“Yes, ma’am.”

“I bought that sucker for you, you know.”

“Yes, ma’am.”

“You are not going to tell your mamma we went to St. Louis, are you?”

“No, ma’am.”

“That’s good. You so sweet. You don’t want to get your Ceecee Lee fired, do you?”

I didn’t know at that young age what getting fired meant, so one night I asked Mother about it.

“Where did you hear about someone getting fired?” Mother wanted to know.

“CeeCee Lee.”

“Does she think I’m going to fire her?”

“I don’t think so.”

Mother could tell I was leaving a lot unsaid, so she undertook an investigation, involving my aunt, her sister, as a spy. When Aunt Sis reported one of our afternoon jaunts, CeeCee Lee was history. I hope she knew it was not I who betrayed her. I lived in that town until I was grown and I never saw her again. One of my friends from her part of town said word was she went to California with a gambling man.

I missed her and I missed my Safe-T-Pops. Nothing you do for a child is ever wasted or forgotten. Although Mother disapproved of our outings, and I appreciate her caution, the deep entertainment and acceptance I felt abides. Intercultural awareness is best introduced early in a child’s life. Every time I hear dominoes shuffling or see the sparkle of a gold tooth, I feel a benign chill like ice-water and a Safe-T-Pop craving follows.

Thursday, July 7, 2011

Hearing Test

I thought I wanted to be a chief academic officer at a college until I became one. Then I started having thoughts about leaving higher education. Those thoughts came at about the time the De Queen Bee was looking for a writer. I drove to De Queen, talked to the publisher and editor and took the job.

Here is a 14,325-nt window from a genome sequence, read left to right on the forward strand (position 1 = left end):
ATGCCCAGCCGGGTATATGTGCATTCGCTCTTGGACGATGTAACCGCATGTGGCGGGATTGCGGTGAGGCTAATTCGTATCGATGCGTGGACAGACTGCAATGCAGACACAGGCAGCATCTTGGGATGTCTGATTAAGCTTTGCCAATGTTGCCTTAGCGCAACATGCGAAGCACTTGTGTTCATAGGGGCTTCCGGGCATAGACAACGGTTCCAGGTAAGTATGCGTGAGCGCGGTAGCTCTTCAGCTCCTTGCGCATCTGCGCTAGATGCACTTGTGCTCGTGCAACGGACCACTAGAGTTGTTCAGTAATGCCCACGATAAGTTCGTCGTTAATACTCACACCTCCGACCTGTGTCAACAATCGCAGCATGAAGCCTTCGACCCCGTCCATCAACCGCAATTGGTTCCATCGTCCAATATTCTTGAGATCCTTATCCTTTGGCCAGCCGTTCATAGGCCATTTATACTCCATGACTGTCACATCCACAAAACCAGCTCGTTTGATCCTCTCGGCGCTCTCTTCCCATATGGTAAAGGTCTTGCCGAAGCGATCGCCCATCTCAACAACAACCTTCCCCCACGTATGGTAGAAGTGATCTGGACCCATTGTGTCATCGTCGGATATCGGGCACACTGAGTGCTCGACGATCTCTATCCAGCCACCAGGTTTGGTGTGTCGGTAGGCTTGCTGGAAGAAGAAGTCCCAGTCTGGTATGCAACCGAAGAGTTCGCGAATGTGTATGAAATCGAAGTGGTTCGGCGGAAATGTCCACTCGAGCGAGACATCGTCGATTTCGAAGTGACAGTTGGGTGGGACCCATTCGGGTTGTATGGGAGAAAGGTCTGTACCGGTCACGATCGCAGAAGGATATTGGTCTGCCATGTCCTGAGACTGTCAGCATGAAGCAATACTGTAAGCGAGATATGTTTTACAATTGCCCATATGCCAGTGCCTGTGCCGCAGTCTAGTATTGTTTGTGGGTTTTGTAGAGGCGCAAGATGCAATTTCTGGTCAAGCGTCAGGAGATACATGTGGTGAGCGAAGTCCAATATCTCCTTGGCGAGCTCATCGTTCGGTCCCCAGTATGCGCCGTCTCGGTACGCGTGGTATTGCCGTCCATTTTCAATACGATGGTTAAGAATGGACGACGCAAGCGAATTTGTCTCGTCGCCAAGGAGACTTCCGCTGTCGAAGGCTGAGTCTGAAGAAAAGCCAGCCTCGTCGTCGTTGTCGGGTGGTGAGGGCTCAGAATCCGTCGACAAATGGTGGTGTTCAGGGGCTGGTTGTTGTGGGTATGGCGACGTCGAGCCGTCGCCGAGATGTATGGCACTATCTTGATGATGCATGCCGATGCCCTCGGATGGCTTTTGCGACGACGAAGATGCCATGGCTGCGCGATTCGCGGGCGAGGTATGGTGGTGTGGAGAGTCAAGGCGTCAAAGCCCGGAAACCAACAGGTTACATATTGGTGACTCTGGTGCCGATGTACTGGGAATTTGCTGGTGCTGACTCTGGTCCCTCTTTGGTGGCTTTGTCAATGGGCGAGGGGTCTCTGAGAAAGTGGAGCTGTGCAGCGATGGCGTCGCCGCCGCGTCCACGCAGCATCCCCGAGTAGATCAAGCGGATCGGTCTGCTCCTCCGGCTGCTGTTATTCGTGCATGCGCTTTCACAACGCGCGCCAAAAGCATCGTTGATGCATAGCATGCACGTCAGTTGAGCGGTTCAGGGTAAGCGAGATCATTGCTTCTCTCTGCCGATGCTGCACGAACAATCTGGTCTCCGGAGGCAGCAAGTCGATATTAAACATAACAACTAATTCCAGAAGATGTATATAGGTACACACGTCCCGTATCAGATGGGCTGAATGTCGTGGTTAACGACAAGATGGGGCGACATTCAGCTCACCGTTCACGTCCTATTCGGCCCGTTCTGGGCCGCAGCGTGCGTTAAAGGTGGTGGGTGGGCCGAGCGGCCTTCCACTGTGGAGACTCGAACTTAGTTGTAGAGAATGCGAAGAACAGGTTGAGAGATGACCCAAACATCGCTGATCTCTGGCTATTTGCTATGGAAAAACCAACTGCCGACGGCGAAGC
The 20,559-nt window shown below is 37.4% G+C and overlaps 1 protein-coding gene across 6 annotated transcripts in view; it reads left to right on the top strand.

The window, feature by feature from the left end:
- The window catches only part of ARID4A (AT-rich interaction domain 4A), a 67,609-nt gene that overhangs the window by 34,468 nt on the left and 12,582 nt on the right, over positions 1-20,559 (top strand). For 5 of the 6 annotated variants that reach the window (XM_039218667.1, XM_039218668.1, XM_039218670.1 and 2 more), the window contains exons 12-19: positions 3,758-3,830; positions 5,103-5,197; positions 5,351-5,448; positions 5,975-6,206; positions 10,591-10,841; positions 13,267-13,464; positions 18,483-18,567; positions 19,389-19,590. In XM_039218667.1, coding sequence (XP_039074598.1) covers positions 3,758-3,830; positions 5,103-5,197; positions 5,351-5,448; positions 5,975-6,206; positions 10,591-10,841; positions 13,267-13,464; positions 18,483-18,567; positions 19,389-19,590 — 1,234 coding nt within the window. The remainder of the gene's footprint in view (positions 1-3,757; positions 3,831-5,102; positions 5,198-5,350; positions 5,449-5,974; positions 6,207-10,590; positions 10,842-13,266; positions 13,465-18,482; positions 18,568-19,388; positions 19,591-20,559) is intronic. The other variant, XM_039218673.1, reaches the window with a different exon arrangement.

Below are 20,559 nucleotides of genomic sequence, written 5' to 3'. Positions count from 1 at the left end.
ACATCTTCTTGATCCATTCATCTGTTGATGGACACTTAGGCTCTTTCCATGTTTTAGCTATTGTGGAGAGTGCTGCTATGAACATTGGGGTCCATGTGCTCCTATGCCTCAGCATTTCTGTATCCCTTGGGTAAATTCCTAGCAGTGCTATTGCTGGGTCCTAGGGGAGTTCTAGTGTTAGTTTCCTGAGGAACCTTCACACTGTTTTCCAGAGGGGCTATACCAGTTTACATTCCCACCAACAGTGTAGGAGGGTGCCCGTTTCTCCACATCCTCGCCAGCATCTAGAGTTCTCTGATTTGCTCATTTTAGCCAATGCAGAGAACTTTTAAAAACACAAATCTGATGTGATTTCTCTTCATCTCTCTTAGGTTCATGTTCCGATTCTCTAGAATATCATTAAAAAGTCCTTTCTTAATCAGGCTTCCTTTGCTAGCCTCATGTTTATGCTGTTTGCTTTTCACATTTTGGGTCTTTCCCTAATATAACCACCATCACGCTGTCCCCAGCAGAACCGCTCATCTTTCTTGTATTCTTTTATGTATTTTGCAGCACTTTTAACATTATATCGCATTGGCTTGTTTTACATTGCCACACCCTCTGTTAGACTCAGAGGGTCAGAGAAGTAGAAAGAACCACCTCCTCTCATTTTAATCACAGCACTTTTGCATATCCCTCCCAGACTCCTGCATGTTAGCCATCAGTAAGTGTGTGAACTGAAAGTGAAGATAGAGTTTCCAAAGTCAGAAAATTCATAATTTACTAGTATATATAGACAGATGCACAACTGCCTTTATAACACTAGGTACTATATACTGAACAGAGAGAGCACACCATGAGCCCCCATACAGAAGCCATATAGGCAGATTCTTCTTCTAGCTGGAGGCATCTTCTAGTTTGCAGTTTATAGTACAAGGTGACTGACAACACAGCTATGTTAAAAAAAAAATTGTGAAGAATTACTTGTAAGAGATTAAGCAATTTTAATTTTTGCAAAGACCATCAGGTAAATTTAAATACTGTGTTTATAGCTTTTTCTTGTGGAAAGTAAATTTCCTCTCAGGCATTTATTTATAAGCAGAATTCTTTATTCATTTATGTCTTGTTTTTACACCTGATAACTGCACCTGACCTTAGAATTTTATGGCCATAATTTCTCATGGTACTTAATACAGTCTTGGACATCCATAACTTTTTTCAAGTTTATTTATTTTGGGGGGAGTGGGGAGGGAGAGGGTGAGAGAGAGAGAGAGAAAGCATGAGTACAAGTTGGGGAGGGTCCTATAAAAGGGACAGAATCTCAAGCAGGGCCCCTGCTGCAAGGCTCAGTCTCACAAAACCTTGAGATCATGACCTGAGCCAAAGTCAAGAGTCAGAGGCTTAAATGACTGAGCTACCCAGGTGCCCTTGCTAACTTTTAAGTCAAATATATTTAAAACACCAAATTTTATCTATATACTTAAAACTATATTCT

My first task after joining the paper was to cover an important trial. I had just received two new digital hearing aids from the VA. The busy, loud, clackity-clack of a newsroom makes it the world’s worst place to get used to new hearing aids, so it was a relief to go to the relative quiet of the court house to cover the trial.

When testimony got underway, I turned the volume buttons up high so I wouldn’t miss anything, causing the devices to squeal at a pitch above my capacity to hear. I noticed people, including the judge, looking in my direction. Finally, a policeman I knew came over to me and said, “Dan, your ear piece is making a noise.” Embarrassed, I turned the volume down and then it seemed as if the hearing aids were blocking my hearing, so I removed them and found a way to move closer to the front.

I simply could not get used to the things stuck in my ears, so, I don’t use them anymore and I think my hearing has improved. Just this past week, for example, I was driving down the road with my wife. She asked, “The VA doesn’t do an annual urine test any more, do they?” I heard the word “urine” as “hearing” and replied, “No, my hearing is a lot better than it used to be.” I didn’t know why my wife thought that was so funny until she said, “URINE test, Danny, not hearing test.” Then I saw the irony. My delusion that I am hearing better was shattered in one fell swoop.

That misunderstanding reminded me of the hot summer day years ago when I was riding my bicycle way out in the country. As I passed a little boy leaning on his mailbox, I thought I heard him say, “Hi, Danny.” I stopped, wondering who the kid was as only my loved ones call me Danny.

“Where do you know me from?”

“I don’t know you from nowhere.”

“Well, you called my name when I rode by.”

“I didn’t, neither.”

“Well, what did you say?”

“I said, ‘Hot, ain’t it.”

It sounded like “Hi, Danny” to me.